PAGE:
Five years after, herders disregard restrictions on open grazing in Abuja

FIVE years after the prohibition of open grazing in the Federal Capital Territory of Nigeria, herders have continued to roam freely within Nigeria’s capital, grazing cattle along major roads in flagrant disregard of the directive.

Spotted along Wuse Zone 2 and Dape areas of Abuja, herders have carried on with their cattle along Abuja roads in violation of the restriction placed on open grazing within the city centre.

Residents of the FCT have expressed concerns over the nuisance caused by the cattle and the threat to life associated with open grazing in Nigeria recently.

Speaking with The ICIR, a Bolt driver, who identified himself as Sena, said herders often obstructed traffic and other daily activities while grazing their cattle in the city.

“There was a time I encountered them around NNPC Towers. So, many cows were obstructing traffic. You have to wait so that they are cleared from the road before you pass. It’s frustrating sometimes,” he said.

A resident of Abuja Adi Samuel told The ICIR that the presence of cattle in the city centre made him feel unsafe.

Adi Samuel
Adi Samuel, a resident of Abuja. Photo credit: Ijeoma Opara/The ICIR.

Adi also said he had been part of a ghastly motor accident resulting from an encounter with herders some years ago.

“This is the capital of Nigeria. Foreigners visit us here. Living with animals inside the town is very bad. They pollute the roads and destroy the flowers planted along the road. The first time I had an accident, it was because of these cows. Instead of them going into the bush, they were crossing the road. I didn’t know that there was a cow that hadn’t crossed. In trying to dodge that cow, I hit the road divider. It was a very bad incident for me,” he said.

For Enakhe Aghedo, who lives in Kubwa, the link between herders and insecurity in the country was a source of concern.


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“The lingering insecurity in the city has been linked to these herdsmen. That’s a critical concern for me. Also, the fact that they are yet to vacate the city even after the minster’s directive is scary to say the least as it shows how audacious they have become,” he said.

Cattle grazing along Wuse Zone 2, Abuja. Photo Credit: Ijeoma Opara/The ICIR.

Reacting to concerns on persistent sighting of cattle within the city, Public Relations Officer (PRO) of the Abuja Environmental Protection Board (AEPB) Janet Peni said while cattle grazing had been restricted in the city centre, grazing reserves were provided within some area councils in the FCT for the herders.

Peni said the AEPB had been making efforts to curb open grazing within the city through activities of the Monitoring and Enforcement Department of the AEPB.

“When anybody sights these herders, they call us. The Director of Monitoring and Enforcement sends his boys there. When they go there, they arrest one or two of the cows. We take them to our office in Area 3 and try the herders in our mobile court,” she said.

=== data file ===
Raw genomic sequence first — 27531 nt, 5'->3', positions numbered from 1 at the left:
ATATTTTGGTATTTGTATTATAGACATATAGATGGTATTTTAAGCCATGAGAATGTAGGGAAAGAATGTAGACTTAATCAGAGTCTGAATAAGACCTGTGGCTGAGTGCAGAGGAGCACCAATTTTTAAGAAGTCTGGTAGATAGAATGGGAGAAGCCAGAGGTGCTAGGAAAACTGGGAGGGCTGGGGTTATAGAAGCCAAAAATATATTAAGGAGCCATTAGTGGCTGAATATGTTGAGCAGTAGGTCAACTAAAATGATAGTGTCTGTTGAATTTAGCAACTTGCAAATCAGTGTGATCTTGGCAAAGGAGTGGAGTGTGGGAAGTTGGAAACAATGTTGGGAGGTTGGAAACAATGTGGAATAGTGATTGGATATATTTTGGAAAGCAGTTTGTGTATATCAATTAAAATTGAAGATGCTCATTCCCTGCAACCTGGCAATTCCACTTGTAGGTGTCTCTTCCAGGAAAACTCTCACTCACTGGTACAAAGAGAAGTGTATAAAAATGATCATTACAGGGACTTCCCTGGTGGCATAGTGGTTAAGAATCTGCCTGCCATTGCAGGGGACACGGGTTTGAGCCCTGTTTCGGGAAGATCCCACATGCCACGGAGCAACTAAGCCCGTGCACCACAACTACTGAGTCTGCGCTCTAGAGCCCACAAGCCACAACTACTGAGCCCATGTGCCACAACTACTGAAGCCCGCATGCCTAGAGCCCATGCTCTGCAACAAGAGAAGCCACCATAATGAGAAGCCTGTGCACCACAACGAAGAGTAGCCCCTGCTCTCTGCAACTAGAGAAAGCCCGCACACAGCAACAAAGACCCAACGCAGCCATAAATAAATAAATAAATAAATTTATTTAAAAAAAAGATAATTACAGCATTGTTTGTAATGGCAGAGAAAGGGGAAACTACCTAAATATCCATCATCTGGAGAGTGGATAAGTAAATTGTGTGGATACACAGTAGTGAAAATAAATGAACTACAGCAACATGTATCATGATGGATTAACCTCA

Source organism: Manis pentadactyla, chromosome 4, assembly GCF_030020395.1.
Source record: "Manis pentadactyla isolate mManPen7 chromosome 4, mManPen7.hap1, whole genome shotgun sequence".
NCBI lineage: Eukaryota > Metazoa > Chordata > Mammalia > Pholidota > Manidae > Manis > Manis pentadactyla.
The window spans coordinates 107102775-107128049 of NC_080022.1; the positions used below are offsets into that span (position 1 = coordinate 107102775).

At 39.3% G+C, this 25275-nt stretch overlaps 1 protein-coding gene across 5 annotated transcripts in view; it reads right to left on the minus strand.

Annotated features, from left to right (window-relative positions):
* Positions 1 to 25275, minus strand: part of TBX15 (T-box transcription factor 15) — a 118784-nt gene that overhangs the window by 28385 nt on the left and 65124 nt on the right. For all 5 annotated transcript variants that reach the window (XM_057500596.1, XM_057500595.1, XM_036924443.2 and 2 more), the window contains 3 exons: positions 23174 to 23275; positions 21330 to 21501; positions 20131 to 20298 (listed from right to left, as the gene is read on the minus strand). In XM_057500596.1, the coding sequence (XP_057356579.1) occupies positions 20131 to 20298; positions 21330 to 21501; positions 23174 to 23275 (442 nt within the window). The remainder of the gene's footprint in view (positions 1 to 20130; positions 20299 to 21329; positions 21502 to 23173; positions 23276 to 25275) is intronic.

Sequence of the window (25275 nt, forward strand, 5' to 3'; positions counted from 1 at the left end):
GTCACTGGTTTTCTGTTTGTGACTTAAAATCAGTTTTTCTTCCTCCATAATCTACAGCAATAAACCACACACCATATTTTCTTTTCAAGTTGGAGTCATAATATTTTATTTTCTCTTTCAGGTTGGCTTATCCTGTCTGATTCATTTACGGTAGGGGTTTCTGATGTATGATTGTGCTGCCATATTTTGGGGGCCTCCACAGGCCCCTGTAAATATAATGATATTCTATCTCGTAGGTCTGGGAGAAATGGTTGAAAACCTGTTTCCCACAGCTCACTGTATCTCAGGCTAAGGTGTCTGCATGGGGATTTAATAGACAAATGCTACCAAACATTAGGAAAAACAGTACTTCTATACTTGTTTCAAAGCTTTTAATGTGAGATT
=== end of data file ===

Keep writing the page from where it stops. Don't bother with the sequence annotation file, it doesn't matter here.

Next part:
The PRO stated that the cows were now being confiscated, as the initial strategy of collecting fines proved to be ineffective in deterring herders from grazing within the city centre.

She also noted that the AEPB had held several meetings with members of the Miyetti Allah Cattle Breeders Association as a strategy towards putting an end to the menace of open grazing in Abuja.

“There was a time Minister said we should employ 10 of their boys to help us so that when we catch any cow, they’ll be able to trace the owners of the cow. They employed about 10 of them to be a part of the task force. We’re trying our best,” she said.

She hinted that a committee would sit in a matter of months to review the penalties being meted out to erring herdsmen.

“There is a committee that is going to sit to see the way forward with this menace we are having with cattle herders. We are considering the review of parts of our Act, to place stiffer penalties to deter them from these actions,” she said.

Open grazing has been the source of conflict between host communities and herders across the country, resulting in the displacement of residents, banditry and deaths.



    According to a report, over 300,000 Nigerians have been displaced in Benue, Taraba, Nasarawa and Jos, with 60,000 deaths recorded as a result of the conflicts between 2001 and 2018.

    Over N400 billion has been recorded as economic losses arising from the destruction of properties during the crises, leading to open grazing ban by governors in several states across Nigeria.

    In 2016, former Minister of the Federal Capital Territory (FCT) Muhammad Bello had prohibited the open grazing of cattle within Abuja, following series of complaints by residents of the city.

    The ICIR reported that Bello had earmarked a total of 33,485 hectares of land in Paikon Kore, Karshi, Kawu and Rubochi areas of the FCT as grazing reserves for herders.

    Ijeoma Opara is a journalist with The ICIR. Reach her via [email protected] or @ije_le on Twitter.

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